In zootomy and dermatology, skin is an organ of the integumentary system made up of multiple layers of epithelial tissues that guard underlying muscles and organs. As the interface with the surroundings, it plays the most important role in protecting against pathogens. Its other main functions are insulation and temperature regulation, sensation and vitamin D and B synthesis. Skin is considered one of the most important parts of the body.
Skin has pigmentation, or melanin, provided by melanocytes, which absorb some of the potentially dangerous ultraviolet radiation in sunlight. It also contains DNA repair enzymes which help to reverse UV damage, and people who lack the genes for these enzymes suffer high rates of skin cancer. One form predominantly produced by UV light, malignant melanoma, is particularly invasive, causing it to spread quickly, and can often be deadly. Human skin pigmentation varies among populations in a striking manner. This has sometimes led to the classification of people(s) on the basis of skin color.
Mammalian skin often contains hairs, which in sufficient density is called fur. The hair mainly serves to augment the insulation the skin provides, but can also serve as a secondary sexual characteristic or as camouflage. On some animals the skin is very hard and thick, and can be processed to create leather. Reptiles and fish have hard protective scales on their skin for protection, and birds have hard feathers, all made of tough β-keratins. Amphibian skin is not a strong barrier to passage of chemicals and is often subject to osmosis. A frog sitting in an anesthetic solution will quickly go to sleep.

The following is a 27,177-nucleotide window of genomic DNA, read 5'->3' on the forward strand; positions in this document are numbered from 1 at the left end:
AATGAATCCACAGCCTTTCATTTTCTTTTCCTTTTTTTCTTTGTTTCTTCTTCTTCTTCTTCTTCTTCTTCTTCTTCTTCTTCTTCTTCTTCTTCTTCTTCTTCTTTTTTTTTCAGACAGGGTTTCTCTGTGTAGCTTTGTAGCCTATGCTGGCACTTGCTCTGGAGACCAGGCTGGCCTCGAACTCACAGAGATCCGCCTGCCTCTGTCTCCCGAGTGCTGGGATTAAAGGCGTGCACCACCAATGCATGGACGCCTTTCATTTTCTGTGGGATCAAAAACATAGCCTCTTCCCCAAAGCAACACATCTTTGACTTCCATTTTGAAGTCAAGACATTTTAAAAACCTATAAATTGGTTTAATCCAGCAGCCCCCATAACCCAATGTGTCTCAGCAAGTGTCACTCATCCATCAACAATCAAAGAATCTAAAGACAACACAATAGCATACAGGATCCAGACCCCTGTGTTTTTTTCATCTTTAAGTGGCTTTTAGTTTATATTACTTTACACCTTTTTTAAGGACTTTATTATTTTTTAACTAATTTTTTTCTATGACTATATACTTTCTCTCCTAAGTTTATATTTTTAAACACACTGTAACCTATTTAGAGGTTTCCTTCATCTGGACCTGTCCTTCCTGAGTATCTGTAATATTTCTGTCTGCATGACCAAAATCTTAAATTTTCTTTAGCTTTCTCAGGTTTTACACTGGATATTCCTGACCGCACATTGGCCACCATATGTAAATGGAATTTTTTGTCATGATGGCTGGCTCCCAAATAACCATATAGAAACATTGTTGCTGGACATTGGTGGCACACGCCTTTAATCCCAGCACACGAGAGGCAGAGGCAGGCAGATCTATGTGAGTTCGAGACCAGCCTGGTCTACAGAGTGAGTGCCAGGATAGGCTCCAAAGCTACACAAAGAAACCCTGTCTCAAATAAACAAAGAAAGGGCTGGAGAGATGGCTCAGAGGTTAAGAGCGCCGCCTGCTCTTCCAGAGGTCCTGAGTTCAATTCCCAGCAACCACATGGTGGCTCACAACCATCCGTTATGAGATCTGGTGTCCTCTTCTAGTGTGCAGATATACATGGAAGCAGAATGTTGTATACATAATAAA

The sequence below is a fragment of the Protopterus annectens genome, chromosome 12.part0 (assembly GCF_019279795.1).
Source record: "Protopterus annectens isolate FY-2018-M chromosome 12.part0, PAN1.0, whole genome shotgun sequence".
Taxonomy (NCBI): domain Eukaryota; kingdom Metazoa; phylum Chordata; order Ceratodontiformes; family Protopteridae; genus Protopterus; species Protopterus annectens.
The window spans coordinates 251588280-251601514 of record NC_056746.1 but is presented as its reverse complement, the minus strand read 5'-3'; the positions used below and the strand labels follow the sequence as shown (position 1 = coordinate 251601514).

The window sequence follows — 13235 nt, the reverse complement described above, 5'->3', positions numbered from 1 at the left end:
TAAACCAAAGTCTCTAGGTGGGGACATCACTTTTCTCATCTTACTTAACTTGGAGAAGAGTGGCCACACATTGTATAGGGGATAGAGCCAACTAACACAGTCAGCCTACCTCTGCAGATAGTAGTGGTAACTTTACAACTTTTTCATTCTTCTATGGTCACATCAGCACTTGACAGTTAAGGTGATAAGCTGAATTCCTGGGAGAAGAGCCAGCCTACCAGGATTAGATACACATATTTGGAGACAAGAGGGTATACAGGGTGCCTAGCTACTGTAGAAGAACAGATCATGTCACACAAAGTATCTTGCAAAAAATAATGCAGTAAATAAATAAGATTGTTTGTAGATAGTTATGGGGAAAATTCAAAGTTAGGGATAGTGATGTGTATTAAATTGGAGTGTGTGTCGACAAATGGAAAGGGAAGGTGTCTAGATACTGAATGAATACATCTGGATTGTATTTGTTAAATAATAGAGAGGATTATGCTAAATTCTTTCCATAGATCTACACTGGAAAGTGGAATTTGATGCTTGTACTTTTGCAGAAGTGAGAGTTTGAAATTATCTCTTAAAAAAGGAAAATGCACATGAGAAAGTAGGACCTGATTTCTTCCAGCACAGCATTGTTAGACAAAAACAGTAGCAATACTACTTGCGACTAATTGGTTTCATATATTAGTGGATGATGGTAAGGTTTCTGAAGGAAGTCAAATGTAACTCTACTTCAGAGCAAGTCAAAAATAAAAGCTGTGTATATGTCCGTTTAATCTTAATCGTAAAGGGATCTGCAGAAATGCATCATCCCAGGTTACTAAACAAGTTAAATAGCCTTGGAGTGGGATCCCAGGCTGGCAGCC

Damaged skin will try to heal by forming scar tissue, often giving rise to discoloration and depigmentation of the skin.
The skin is often known as "the largest organ of the human body". This applies to exterior surface, as it covers the body, appearing to have the largest surface area of all the organs. Moreover, it applies to weight, as it weighs more than any single internal organ, accounting for about 15 percent of body weight. For the average adult human, the skin has a surface area of between 1.5-2.0 square meters, most of it is between 2-3 mm thick. The average square inch of skin holds 650 sweat glands, 20 blood vessels, 60,000 melanocytes, and more than a thousand nerve endings.
The use of natural or synthetic cosmetics to treat the appearance of the face and condition of the skin (such as pore control and black head cleansing) is common among many cultures.